How did the recording process for Old Sunlight differ from its predecessors’?
Instead of our usual mission to the remote Foel Studio in Wales as for the preceding 2 records, this time we followed our regular producer Chris Fielding across to Skyhammer Studio in Cheshire. Run by Jon from Conan, as you’d expect, the studio is stocked with the requisite heavy-weight gear primed to produce a huge-sounding album. Since moving to Skyhammer Chris had continued to produce a stream of great sounding dark and atmospheric underground albums so this was an obvious choice for us. Getting the guitars melodically clear and bright at the top but with bottom-end depth was especially important and Chris nailed it. Working with Chris is an absolute pleasure – the man is meticulous, dedicated and a diamond geezer – we’re sure to return in future.
We decided to get James Plotkin to master the record – a specific master for each format – to provide the extra depth and dynamic range he’s renowned for. We’re really happy with how things turned out. An old cliché but this record really does sound great on vinyl!
How do you think Old Sunlight relates to its predecessors?
Same inventiveness in rhythm, same bludgeoning approach to riffing, same use of counter-point and harmony, same obsession with melody, same subtle use of keys and underlying soundscapes, same lovelorn clean vocals.
The formula that came together on Agonist and we expanded through Individuation now seems fully honed and solidified into our ‘sound’. Even when people constantly compare us to particular bands – I’m still confident that we have our own place. To be honest if I wasn’t, am not sure I’d still be doing this after 10 years – there are too many bands in the world!
What would you say was the major inspiration behind the record and its content? And to your development as a band?
Difficult question as we all have different drivers, influences, motivations. The overarching subliminal inspiration is surely a cry against the impotence of those at the bottom of society in the face of rampant capitalism, privatization and the imminent death of altruism. The daily grind basically. As primary band lyricist until now my input was to explore dissatisfactions with how life is developing politically through manifestations in the personal – challenging interrelations with those closest to you as a result of everyday pressures.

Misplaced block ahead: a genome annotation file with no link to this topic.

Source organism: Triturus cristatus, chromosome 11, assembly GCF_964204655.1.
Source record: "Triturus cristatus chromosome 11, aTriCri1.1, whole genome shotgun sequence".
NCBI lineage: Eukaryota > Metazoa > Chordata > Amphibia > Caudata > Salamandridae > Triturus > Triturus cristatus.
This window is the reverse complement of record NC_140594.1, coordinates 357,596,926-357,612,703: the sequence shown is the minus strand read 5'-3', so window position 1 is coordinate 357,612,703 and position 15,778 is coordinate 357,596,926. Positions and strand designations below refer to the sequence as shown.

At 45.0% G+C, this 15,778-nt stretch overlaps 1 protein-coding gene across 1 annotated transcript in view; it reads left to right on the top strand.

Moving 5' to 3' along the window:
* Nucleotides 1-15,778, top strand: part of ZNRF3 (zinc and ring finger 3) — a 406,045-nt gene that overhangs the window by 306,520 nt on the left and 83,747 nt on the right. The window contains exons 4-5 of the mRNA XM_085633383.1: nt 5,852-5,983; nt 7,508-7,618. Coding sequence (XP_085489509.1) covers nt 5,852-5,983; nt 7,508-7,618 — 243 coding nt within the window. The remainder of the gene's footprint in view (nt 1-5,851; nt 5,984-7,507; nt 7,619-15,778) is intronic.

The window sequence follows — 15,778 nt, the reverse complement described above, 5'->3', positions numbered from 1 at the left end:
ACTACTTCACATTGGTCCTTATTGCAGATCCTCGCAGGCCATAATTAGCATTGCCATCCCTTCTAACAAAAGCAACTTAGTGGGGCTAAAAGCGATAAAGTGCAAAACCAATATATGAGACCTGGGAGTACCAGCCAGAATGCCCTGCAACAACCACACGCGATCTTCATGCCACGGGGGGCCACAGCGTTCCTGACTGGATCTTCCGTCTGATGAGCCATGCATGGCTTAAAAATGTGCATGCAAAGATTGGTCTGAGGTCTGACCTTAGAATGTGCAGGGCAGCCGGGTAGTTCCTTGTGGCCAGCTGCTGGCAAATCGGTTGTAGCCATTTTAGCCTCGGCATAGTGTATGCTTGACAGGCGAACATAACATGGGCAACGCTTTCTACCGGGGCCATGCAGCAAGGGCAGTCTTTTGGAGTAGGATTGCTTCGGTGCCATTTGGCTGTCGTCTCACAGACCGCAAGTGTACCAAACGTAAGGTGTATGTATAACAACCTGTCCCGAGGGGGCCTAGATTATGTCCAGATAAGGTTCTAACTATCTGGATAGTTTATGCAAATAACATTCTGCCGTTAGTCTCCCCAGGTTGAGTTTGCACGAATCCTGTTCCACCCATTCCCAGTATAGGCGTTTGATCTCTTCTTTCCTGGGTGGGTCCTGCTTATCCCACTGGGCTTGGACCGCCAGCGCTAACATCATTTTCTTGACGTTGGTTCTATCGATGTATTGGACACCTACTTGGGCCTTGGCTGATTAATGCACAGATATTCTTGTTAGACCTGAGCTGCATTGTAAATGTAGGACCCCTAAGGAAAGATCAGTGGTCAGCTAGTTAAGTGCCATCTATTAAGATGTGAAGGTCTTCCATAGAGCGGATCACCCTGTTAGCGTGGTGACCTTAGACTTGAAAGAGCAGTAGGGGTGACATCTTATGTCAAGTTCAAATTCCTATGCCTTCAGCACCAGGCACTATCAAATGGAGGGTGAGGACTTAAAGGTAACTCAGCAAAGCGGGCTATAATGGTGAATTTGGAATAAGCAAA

The major inspiration to our development as a band is a quest to produce an album to stand with equal footing alongside the records we love – we’re heading in the right direction.
Do you have a favourite track from the record?
Since the beginning of the band I’ve always loved the idea of fully channeling the classic instrumental Metallica of Call of Ktulu, Orion and To Live is to Die – some of my favourite music of all time. I think ‘Altarpieces’ is the closest we’ve got yet, there’s even a cheeky Metallica guitar lift in there! ‘Body within a Body’ is also pretty special to me through the emotion Adam brought to the lyrics and how the arrangement and song-writing came together.
Can you tell us a bit more about the album’s artwork? (I personally loved it!)
Artwork is by Austrian artist/designer Thomas Neulinger who we’ve been in contact with over the years and who does all art/design for our good friends in Necro Deathmort. It was partly inspired by the photographic work of Giles Revell (http://www.gilesrevell.com); part inspired by the lyrics/song-titles and mostly inspired by Thomas’s brilliant mind. We’re all so pleased with how it came together.